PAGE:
Pets allowed
Not Allowed
Elevation Gain
7,592.00 ft (2,314.04 m)
Trail type
20.90 mi (33.64 km)
Please respect the outdoors by practicing Leave No Trace. Learn more about how to apply the principles of Leave No Trace on your next outdoor adventure here.

The route from Sawmill Trailhead to Woods Lake is a 21-mile out-and-back that crosses the Sierra crest at Sawmill Pass. The destination is the Woods Lake area, a gorgeous pocket of lakes with excellent camping opportunities. The route passes through the John Muir Wilderness and enters Sequoia-Kings Canyon National Park at the pass. 

The trailhead to Sawmill Pass begins noticeably lower than other trailheads leading into the Eastern Sierra, beginning around 4,600ft. in the Owens Valley. Because of this, the first few miles can be very hot, and the trail itself is a long haul to the pass up at 11,347ft. The trail meets Sawmill Creek near the beautiful Sawmill Meadow after climbing over the Hogsback. Mule Lake is the first lake met, but it pales in comparison to Sawmill Lake near mile 7 of the climb. Meet Sawmill Pass near mile 9, and descend another mile or two to get into the climactic Woods Lake region. This area is worth a hardy exploration. Notable mountains in the vicinity include Mt. Baxter (13,125ft.) and Acrodectes Peak (13,179ft.) to the south, and Mt. Cedric Wright (12,336ft.) to the north. For our purposes, the route ends here. However, for those looking to extend their trip, the trail continues west to connect to the Pacific Crest Trail in the valley below.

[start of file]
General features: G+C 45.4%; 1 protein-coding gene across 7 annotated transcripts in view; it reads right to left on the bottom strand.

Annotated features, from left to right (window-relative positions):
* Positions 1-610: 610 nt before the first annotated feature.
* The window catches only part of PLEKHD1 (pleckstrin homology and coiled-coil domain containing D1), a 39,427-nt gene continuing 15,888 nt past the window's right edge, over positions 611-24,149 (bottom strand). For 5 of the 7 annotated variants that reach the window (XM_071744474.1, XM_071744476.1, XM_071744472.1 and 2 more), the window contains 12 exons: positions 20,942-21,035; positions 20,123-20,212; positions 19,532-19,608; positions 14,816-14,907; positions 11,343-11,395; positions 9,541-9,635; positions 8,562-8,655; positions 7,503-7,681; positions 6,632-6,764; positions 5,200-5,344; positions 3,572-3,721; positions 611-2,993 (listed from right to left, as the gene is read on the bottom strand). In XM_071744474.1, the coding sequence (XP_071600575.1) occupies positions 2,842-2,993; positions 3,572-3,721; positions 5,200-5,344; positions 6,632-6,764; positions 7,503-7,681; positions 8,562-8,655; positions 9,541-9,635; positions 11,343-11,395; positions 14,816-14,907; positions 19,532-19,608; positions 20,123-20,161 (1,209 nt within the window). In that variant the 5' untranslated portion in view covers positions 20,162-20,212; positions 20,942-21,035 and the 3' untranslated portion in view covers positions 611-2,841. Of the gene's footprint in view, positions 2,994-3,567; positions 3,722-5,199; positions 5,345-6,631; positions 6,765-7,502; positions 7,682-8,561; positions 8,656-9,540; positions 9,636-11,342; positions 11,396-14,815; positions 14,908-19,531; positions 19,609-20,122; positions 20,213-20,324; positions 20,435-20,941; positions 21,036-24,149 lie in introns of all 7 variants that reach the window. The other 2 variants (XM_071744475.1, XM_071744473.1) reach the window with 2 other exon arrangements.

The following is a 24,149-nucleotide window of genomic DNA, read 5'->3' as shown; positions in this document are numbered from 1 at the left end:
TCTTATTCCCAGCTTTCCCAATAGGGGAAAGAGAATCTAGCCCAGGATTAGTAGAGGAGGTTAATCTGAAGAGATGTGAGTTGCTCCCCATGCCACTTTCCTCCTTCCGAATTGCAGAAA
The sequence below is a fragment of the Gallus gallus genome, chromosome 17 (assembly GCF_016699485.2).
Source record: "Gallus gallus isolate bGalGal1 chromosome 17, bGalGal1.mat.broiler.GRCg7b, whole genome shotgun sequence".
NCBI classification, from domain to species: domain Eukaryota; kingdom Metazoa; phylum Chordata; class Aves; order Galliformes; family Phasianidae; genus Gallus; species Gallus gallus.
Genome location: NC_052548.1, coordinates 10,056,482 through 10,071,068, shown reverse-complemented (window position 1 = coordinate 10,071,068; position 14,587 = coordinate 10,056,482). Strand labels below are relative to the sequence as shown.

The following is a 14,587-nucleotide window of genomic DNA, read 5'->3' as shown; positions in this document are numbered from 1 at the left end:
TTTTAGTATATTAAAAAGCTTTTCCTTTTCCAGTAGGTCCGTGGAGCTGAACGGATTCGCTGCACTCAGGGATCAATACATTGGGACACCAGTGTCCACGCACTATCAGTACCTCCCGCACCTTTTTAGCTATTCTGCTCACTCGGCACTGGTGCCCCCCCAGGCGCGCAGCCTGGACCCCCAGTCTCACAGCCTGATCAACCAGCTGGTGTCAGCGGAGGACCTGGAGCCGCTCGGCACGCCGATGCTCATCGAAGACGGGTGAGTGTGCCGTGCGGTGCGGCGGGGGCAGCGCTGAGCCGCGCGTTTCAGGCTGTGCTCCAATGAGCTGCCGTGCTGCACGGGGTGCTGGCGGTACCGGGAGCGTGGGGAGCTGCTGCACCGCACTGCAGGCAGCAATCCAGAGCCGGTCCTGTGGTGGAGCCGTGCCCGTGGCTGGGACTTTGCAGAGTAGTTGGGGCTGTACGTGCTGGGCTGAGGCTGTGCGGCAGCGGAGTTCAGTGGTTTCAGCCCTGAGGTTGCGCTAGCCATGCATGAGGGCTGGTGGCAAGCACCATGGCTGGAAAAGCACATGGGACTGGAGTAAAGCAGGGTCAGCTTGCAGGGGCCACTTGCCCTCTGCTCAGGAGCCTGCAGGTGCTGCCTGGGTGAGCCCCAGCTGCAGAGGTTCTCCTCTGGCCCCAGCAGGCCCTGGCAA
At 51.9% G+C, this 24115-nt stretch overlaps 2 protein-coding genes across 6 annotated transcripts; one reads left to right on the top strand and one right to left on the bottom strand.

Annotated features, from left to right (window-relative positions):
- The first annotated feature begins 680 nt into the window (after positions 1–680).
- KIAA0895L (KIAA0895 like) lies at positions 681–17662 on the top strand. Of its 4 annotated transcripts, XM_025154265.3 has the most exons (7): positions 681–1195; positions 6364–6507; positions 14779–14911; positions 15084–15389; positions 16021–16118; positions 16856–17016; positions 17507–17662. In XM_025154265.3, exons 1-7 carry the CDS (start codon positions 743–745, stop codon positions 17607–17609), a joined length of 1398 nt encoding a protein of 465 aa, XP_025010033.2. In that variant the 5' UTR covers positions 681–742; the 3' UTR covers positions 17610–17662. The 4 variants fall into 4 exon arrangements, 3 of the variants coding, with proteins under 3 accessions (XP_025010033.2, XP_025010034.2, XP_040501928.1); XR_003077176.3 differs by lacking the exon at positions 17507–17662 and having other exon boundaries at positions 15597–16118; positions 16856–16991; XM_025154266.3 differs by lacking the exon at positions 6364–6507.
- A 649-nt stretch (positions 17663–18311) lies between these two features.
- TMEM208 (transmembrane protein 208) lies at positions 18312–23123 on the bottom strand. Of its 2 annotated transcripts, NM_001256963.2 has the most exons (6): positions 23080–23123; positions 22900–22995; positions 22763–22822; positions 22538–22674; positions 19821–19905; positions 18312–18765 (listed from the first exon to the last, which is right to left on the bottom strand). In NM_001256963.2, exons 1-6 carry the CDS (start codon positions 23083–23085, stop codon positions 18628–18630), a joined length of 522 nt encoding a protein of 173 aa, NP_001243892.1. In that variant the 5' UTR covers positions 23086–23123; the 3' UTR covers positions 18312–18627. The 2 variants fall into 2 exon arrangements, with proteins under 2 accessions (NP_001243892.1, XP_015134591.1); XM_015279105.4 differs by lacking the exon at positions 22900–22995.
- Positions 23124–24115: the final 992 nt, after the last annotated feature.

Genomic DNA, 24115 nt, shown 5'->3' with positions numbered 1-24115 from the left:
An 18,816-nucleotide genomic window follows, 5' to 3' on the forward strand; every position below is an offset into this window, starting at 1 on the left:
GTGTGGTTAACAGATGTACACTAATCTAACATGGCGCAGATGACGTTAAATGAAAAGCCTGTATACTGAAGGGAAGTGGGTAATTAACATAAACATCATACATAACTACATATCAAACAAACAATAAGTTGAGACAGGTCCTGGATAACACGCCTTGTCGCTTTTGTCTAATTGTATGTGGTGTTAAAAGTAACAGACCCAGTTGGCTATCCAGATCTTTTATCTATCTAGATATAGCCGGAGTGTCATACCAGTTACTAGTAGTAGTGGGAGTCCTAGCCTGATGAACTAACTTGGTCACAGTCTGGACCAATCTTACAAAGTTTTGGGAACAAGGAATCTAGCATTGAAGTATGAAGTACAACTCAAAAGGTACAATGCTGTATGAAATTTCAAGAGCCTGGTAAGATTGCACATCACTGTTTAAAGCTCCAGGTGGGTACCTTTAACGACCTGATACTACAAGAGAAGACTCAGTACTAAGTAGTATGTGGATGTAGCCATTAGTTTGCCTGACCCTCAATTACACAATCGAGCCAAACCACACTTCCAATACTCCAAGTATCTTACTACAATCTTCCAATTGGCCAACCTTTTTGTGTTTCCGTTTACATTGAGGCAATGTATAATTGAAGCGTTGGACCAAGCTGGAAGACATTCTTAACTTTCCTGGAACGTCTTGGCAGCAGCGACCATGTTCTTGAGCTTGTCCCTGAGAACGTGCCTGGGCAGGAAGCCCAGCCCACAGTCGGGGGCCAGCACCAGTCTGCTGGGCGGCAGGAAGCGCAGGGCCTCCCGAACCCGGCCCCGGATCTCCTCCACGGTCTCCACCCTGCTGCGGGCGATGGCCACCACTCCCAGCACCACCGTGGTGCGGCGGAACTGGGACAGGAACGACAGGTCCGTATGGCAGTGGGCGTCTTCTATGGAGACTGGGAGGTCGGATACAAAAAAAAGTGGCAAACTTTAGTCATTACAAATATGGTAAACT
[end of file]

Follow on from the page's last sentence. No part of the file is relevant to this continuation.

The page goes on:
Wilderness permits are required for backcountry camping, which can be found at This area has been the focus of a bighorn sheep recovery program, whose populations were decimated by earlier domestic sheep grazing. Due to bighorn sheep restrictions, dogs are not allowed on Sawmill Pass Trail. For more information for Sawmill Pass Trail and to check current bighorn sheep restrictions, go to Practice the principles of leave no trace, and take action to defend threatened wilderness areas (

Logistics + Planning

Preferable season(s)




Parking Pass


Open Year-round





Mountain views. Wildlife. Lake.


Mosquitoes in summer.

Trailhead Elevation

4,604.00 ft (1,403.30 m)

Highest point

11,320.00 ft (3,450.34 m)


Near lake or river
Backcountry camping
Geologically significant
Big vistas
Bird watching

Typically multi-day


Permit required


Permit self-issue on site




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